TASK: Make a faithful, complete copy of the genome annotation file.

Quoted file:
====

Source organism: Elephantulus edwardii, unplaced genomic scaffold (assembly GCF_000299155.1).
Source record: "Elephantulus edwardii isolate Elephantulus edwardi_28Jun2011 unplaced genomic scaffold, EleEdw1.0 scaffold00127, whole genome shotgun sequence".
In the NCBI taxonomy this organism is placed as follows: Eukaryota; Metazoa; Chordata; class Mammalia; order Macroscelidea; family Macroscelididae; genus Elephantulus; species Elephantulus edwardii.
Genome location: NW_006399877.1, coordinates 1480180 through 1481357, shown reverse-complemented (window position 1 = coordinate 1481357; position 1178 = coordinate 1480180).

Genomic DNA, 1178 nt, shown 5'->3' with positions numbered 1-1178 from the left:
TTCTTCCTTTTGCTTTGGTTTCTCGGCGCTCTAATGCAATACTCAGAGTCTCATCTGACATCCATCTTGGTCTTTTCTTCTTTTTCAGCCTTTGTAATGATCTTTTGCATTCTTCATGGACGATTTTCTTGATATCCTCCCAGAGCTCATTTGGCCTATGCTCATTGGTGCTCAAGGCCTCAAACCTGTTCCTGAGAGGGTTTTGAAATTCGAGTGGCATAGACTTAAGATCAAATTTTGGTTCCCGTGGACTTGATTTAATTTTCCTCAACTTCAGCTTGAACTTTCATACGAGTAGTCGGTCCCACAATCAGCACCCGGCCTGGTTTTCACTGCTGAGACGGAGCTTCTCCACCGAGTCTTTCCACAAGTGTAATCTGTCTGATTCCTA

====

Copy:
Source organism: Elephantulus edwardii, unplaced genomic scaffold (assembly GCF_000299155.1).
Source record: "Elephantulus edwardii isolate Elephantulus edwardi_28Jun2011 unplaced genomic scaffold, EleEdw1.0 scaffold00127, whole genome shotgun sequence".
In the NCBI taxonomy this organism is placed as follows: Eukaryota; Metazoa; Chordata; class Mammalia; order Macroscelidea; family Macroscelididae; genus Elephantulus; species Elephantulus edwardii.
Genome location: NW_006399877.1, coordinates 1480180 through 1481357, shown reverse-complemented (window position 1 = coordinate 1481357; position 1178 = coordinate 1480180).

Genomic DNA, 1178 nt, shown 5'->3' with positions numbered 1-1178 from the left:
TTCTTCCTTTTGCTTTGGTTTCTCGGCGCTCTAATGCAATACTCAGAGTCTCATCTGACATCCATCTTGGTCTTTTCTTCTTTTTCAGCCTTTGTAATGATCTTTTGCATTCTTCATGGACGATTTTCTTGATATCCTCCCAGAGCTCATTTGGCCTATGCTCATTGGTGCTCAAGGCCTCAAACCTGTTCCTGAGAGGGTTTTGAAATTCGAGTGGCATAGACTTAAGATCAAATTTTGGTTCCCGTGGACTTGATTTAATTTTCCTCAACTTCAGCTTGAACTTTCATACGAGTAGTCGGTCCCACAATCAGCACCCGGCCTGGTTTTCACTGCTGAGACGGAGCTTCTCCACCGAGTCTTTCCACAAGTGTAATCTGTCTGATTCCTA